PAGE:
Entities rushed to buy renewable energy certificates (RECs) to meet their renewable purchase obligations (RPOs) in January 2020.
A cumulative sum of 76,220 solar RECs was traded on the Indian Energy Exchange (IEX) and Power Exchange India Limited (PXIL). Out of the total, 39,413 and 36,807 solar RECs were traded on the IEX and PXIL, respectively.
In December 2019, 61,871 solar RECs were traded on IEX and Power Exchange India Limited (PXIL) together. A total of 41,204 and 20,667 solar RECs were traded on the IEX and PXIL, respectively, according to Mercom in the previous month.
Compared to December 2019’s REC trading session, there has been a drop of 1,791 RECs on the IEX, while a rise of 16,140 solar RECs was recorded on the PXIL.
On the IEX, the sale bid in January 2020, was at 39,413 and the buy bid was at 1,052,954. Whereas on PXIL, the sale bid went up to 37,028, and the buy bid at 513,403, thus totaling to 1,572,357.
The number of solar RECs traded in January 2020 declined by 4.3% on the IEX and increased by 79.1% on the PXIL platform when compared with the numbers traded on both the platforms in December 2019.
A spokesperson of PXIL told Mercom that the reason behind the increase in the trade volume in January could be due to the “increase in the market participants who have fairly utilized their rights and have extracted the best service.”
“The other reason could be the PXIL’s newly launched trading platform called ‘Pratyay,’ which has eased the transaction process,” he added.
On the IEX and PXIL, however, the solar prices have remained constant since October 2019 at ₹2,400 (~$33. 53)/REC.
January 2020 saw an upward trend in the non-solar REC trading compared to December 2019.
Rohit Bajaj, Head of Business Development, Indian Energy Exchange, said, “The continuing increase in REC prices has mainly been due to the shortfall on account of inventory since March 2018. The sell volumes in the market have reduced significantly, while the REC market has seen an increasing demand for participants to meet their Renewable Purchase Obligations (RPO). The constraint on the sell inventory is owing to two reasons. The first being, new REC projects are not taking off with only a few projects coming on stream. Secondly, the issuance of RECs to the distribution utilities that have already exceeded the RPO compliance has been slow owing to procedural delays. Therefore, there is a need for an expeditious policy and regulatory action to address the sell-side constraints and strengthen the market mechanism. “
According to Bajaj, RECs is the only market-based instrument for obligated entities to meet their RPO besides directly acquiring green energy. Solar REC prices are touching its ceiling cap of ₹2,400 (~$33. 53) /REC since October 2019, and “there is a need for prompt action towards addressing the market constraint.”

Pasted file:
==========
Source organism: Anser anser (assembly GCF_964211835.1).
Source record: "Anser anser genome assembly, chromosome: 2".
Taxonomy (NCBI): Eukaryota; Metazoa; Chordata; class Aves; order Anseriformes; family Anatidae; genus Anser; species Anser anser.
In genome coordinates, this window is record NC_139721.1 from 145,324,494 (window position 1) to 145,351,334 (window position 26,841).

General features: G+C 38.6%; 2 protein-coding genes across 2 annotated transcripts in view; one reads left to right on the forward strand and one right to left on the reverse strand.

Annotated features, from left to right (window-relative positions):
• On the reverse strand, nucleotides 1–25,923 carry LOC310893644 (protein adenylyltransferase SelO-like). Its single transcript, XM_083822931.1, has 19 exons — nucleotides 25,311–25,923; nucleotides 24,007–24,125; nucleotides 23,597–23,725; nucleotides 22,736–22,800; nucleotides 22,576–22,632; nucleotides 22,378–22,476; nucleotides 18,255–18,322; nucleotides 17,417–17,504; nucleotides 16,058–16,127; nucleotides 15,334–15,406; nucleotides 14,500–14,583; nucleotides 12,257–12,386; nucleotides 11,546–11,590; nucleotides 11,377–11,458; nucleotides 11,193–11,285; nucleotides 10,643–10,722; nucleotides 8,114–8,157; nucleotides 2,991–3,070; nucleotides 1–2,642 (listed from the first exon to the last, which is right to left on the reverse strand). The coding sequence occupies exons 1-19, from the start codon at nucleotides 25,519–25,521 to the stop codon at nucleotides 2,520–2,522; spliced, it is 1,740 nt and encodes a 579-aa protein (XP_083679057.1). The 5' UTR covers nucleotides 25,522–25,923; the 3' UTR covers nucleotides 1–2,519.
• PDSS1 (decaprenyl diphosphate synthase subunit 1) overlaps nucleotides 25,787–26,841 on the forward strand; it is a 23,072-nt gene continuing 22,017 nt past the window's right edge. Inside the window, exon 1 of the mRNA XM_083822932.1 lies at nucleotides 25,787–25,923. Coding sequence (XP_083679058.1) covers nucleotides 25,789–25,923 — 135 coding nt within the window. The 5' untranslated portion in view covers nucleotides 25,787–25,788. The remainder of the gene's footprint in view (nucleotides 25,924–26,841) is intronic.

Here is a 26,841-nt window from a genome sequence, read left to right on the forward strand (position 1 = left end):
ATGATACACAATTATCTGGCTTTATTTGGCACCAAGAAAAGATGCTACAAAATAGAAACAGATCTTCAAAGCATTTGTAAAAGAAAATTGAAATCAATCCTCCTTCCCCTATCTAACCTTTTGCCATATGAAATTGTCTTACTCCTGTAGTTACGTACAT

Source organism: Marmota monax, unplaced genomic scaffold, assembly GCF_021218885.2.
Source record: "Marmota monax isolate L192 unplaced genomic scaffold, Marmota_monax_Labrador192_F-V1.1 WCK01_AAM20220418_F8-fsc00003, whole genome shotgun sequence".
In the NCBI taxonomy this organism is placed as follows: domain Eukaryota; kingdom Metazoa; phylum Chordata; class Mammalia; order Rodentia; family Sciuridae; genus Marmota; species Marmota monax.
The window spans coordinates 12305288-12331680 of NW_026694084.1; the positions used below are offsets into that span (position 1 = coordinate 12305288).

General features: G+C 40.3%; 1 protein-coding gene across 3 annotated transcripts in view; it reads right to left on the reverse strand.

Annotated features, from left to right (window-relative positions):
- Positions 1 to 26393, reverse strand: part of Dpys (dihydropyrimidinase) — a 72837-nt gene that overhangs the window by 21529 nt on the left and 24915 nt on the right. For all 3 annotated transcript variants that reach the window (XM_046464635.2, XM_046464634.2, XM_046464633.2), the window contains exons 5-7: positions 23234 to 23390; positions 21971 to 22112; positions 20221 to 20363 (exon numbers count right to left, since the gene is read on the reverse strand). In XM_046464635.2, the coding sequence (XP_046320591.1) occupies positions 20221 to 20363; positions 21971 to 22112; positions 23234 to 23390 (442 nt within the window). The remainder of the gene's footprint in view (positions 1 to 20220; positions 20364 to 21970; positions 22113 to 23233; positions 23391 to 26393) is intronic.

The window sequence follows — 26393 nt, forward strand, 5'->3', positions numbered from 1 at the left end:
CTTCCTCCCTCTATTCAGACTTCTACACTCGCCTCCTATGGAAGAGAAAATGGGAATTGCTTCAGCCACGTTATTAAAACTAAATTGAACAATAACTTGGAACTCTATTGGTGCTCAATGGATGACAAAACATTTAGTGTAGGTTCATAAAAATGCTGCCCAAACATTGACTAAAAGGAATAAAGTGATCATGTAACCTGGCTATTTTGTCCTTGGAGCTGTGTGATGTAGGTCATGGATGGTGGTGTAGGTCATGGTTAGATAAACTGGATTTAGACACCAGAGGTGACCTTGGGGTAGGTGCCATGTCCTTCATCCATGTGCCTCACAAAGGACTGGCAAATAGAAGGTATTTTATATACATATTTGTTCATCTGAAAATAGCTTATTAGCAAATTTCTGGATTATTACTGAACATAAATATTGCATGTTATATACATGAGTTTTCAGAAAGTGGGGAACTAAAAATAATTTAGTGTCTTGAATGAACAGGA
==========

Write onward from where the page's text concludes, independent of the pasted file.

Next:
During the month, the total number of non-solar RECs that were traded stood at 494,484, an increase of nearly 12% compared to the previous month. In December 2019, 442,257 non-solar RECs were traded, recording a decrease of 2% compared to November 2019.
On the IEX, a total of 323,647 non-solar RECs were traded with 359,639 sale bids, and 773,557 buy bids. So, the month witnessed an increase of 1.52% on the IEX platform.
All non-solar RECs were cleared at ₹2,200 (~$30.73)/REC on the IEX, an increase of ₹200 (~$2.82)/REC when compared with the price of these RECs in December 2019.
Similarly, on the PXIL, a total of 170,837 non-solar RECs were traded with 1,043,459 buy bids, and 183,307 sale bids for all RECs issued after April 01, 2017, showing a rise of almost 38% in January 2020.
All non-solar RECs were cleared at ₹2,100 (~$29.34)/REC on PXIL, an increase of ₹200 (~$2.82)/REC, compared to ₹1,900 (~$26.9)/REC in December 2019.
Recently, it was reported that the Central Electricity Regulatory Commission extended the validity of renewable energy certificates, which have or are due to expire shortly. The Commission observed that the RECs that have expired or are due to expire between November 1, 2019, and March 31, 2020, will now remain valid up to March 31, 2020.
Image credit: Greenskies
Anjana is a news editor at Mercom India. Before joining Mercom, she held roles of senior editor, district correspondent, and sub-editor for The Times of India, Biospectrum and The Sunday Guardian. Before that, she worked at the Deccan Herald and the Asianlite as chief sub-editor and news editor. She has also contributed to The Quint, Hindustan Times, The New Indian Express, Reader’s Digest (UK edition), IndiaSe (Singapore-based magazine) and Asiaville. Anjana holds a Master’s degree in Geography from North Bengal University, and a diploma in mass communication and journalism from Guru Ghasidas University, Bhopal.